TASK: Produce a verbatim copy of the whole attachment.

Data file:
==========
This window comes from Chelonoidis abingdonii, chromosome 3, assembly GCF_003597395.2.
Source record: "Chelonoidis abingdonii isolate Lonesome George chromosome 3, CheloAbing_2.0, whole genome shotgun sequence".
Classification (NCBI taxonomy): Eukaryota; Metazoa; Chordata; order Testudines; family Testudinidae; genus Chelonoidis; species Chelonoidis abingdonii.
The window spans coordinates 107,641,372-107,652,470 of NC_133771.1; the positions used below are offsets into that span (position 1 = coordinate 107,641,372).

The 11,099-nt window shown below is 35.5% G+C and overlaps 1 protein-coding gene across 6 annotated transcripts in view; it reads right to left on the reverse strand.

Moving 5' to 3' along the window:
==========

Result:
This window comes from Chelonoidis abingdonii, chromosome 3, assembly GCF_003597395.2.
Source record: "Chelonoidis abingdonii isolate Lonesome George chromosome 3, CheloAbing_2.0, whole genome shotgun sequence".
Classification (NCBI taxonomy): Eukaryota; Metazoa; Chordata; order Testudines; family Testudinidae; genus Chelonoidis; species Chelonoidis abingdonii.
The window spans coordinates 107,641,372-107,652,470 of NC_133771.1; the positions used below are offsets into that span (position 1 = coordinate 107,641,372).

The 11,099-nt window shown below is 35.5% G+C and overlaps 1 protein-coding gene across 6 annotated transcripts in view; it reads right to left on the reverse strand.

Moving 5' to 3' along the window: